Publication: Monitor Volume: 6 Issue: 99

The post-Yeltsin era love-fest between Russia and Britain continued this week as both Foreign Minister Robin Cook and Princess Anne traveled to Moscow to attend an inauguration ceremony for the newly constructed British embassy building. The visit also provided the princess, who is the only daughter of Queen Elizabeth, an opportunity for a brief meeting with Russian President Vladimir Putin in the Kremlin. For Cook, the visit was a chance to further boost bilateral relations which have already grown remarkably warm in the few short months since former President Boris Yeltsin’s unexpected resignation.

Indeed, the embassy opening provided a ready backdrop to these improving Russian-British ties. Both Cook and Russian Foreign Minister Igor Ivanov pointed to the symbolic significance attached to the opening of the highly modernized British embassy building, suggesting that it reflected a new openness and a new era in Russian-British ties. The embassy building, built over three years at a cost of approximately US$130 million, was described in reports as a modern chancellery of wood and glass, designed as a window on Britain and Russia. “The new British embassy has been designed and built during a period of transition for Russia,” Cook was quoted as saying at the inauguration ceremony. “A period also of huge transition in relations between our countries–from Cold War to partners for peace.” Interestingly enough, Vladimir Gusinsky, head of the same Media-Most company which has in recent days been subject to very Cold War-style intimidation tactics by Russian authorities, was among the guests at the embassy ceremony.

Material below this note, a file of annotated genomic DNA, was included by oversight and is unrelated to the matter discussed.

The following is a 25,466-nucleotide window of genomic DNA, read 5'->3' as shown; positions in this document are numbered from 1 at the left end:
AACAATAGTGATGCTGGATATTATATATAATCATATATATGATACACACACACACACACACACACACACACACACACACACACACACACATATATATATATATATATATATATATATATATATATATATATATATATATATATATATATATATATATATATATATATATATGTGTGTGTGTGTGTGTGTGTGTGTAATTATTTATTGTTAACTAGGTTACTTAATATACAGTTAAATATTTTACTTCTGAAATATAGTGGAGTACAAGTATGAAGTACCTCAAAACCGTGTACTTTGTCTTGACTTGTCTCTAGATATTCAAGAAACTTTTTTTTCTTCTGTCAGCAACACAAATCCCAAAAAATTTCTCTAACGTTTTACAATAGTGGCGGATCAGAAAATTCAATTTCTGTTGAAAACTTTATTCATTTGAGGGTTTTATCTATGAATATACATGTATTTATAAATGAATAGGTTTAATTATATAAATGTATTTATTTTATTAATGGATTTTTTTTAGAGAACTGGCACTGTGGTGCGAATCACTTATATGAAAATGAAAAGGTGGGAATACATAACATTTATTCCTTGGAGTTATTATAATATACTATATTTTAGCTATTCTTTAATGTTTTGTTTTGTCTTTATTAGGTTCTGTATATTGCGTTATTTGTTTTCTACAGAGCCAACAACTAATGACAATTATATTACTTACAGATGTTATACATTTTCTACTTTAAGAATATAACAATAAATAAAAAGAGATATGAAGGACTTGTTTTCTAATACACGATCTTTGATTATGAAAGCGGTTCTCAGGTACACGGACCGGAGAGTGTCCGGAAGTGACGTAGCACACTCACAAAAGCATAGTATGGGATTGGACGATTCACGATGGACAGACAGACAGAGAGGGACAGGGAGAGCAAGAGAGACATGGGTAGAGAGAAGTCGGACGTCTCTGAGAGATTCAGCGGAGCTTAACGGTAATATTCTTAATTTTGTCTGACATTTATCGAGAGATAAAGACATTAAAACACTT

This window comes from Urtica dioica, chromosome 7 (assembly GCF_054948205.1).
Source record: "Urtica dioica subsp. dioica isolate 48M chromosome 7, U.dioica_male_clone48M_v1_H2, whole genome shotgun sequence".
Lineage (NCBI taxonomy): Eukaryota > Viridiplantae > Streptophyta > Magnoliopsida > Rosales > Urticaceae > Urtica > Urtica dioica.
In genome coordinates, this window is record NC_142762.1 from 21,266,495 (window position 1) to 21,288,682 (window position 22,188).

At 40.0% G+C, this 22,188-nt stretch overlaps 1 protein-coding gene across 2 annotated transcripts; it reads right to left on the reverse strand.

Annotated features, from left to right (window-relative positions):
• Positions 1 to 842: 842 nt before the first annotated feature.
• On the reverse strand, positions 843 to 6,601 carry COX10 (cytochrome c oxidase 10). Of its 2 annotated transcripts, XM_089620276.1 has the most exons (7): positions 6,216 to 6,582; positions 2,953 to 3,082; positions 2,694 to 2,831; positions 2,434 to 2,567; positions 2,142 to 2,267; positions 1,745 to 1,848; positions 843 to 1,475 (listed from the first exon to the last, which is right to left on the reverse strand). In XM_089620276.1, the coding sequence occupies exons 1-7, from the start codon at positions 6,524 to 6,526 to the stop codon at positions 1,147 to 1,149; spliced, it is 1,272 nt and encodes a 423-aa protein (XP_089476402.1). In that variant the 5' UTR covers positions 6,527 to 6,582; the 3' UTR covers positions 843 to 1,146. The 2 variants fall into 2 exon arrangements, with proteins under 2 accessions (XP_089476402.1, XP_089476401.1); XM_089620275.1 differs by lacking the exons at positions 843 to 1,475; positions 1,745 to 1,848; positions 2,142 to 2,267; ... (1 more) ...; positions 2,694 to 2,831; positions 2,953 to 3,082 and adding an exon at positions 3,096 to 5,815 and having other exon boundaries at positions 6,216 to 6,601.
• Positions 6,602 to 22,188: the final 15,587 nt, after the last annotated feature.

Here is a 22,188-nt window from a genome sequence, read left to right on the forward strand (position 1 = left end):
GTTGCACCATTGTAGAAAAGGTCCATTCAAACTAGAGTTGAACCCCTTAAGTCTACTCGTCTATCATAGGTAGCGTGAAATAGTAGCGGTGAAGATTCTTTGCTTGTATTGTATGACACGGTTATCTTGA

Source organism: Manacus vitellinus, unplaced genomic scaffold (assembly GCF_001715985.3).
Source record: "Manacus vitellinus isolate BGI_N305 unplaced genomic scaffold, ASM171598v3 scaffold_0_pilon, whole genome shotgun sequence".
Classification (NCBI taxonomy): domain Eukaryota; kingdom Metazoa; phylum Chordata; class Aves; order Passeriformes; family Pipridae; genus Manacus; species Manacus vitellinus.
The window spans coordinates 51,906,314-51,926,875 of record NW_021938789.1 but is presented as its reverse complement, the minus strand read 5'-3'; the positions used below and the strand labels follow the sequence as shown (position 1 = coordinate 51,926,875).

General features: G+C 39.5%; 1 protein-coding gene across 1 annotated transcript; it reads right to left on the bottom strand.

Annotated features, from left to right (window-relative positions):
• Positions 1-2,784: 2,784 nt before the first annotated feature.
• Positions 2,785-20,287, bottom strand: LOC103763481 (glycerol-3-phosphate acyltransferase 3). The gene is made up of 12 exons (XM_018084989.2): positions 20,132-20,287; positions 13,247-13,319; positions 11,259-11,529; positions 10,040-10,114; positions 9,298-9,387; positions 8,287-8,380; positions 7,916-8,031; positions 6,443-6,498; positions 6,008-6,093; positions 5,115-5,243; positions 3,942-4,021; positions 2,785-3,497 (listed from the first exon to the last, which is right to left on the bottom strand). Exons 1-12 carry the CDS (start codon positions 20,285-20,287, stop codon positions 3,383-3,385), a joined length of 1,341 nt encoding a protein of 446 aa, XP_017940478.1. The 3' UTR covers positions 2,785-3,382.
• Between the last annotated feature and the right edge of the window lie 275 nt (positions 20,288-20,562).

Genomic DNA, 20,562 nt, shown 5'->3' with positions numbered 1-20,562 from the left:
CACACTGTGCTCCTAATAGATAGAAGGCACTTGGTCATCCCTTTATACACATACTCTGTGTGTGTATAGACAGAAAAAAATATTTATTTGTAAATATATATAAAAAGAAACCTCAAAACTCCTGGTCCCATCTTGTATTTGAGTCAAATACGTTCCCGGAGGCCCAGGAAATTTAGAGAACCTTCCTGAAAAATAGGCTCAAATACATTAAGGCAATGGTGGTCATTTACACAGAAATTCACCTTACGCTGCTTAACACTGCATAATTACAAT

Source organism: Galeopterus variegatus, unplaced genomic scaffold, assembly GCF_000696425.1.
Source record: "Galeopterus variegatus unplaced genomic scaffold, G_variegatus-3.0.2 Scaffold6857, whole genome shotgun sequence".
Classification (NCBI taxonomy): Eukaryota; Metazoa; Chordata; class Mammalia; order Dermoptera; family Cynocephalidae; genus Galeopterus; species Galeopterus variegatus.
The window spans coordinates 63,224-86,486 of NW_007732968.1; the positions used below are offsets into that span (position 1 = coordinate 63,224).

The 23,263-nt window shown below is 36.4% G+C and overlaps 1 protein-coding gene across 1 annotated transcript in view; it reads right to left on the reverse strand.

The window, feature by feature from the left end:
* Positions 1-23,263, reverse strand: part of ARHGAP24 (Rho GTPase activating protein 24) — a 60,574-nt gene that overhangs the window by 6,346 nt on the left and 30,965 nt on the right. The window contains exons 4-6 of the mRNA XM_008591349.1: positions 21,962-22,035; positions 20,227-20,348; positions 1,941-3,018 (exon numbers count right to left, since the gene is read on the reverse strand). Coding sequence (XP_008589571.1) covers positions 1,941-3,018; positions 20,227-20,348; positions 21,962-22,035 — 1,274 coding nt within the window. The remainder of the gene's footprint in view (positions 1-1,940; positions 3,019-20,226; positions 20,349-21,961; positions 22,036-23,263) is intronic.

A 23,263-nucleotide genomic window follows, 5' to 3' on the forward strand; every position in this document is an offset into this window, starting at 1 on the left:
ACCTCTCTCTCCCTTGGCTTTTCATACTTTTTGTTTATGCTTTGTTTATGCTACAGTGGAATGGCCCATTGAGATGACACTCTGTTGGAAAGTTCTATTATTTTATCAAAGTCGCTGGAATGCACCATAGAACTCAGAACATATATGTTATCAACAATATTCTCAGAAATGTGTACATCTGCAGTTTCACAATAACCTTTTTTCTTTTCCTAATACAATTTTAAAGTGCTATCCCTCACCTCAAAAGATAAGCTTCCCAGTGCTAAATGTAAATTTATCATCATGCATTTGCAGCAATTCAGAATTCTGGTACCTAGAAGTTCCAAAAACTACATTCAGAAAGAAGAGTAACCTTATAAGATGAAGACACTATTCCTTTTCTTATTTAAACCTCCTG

But Cook appeared not to dwell on such unpleasantness, or to focus overmuch attention on Russia’s ongoing war in the Caucasus. He did tell British journalists following his talks on Wednesday with Ivanov that he had raised the issue of British concerns over the Chechen conflict. But the strength of Cook’s objections may have been best reflected in comments released to journalists by Ivanov himself yesterday. In those remarks Ivanov praised Britain for what he called London’s “carefully thought-out and balanced position” on Chechnya (Russian agencies, May 18).

That Cook chose not to accent Western unhappiness over the war in Chechnya was, of course, no surprise. London has made clear in recent weeks that it sees the emergence of Vladimir Putin as an opportunity to rebuild friendly ties between Russia and the West, and that it does not intend to let differences over the Caucasus war complicate this policy of engagement. Britain is not alone among leading Western nations in pursuing this policy, though British Prime Minister Tony Blair does seem to have taken it further than his NATO partners. Blair’s seeming determination to befriend Russia–and Putin personally–was manifested in a trip he took to St. Petersburg in March for talks with the then acting Russian president, and then again in April, when he hosted a visit by Putin to London. Both visits generated considerable criticism of Blair in Britain and among various human rights groups because they came amid charges that Russian troops had committed atrocities in Chechnya. Blair’s visit to St. Petersburg, moreover, was seen by many as a blatant “endorsement” of Putin’s candidacy only days before the Russian presidential election.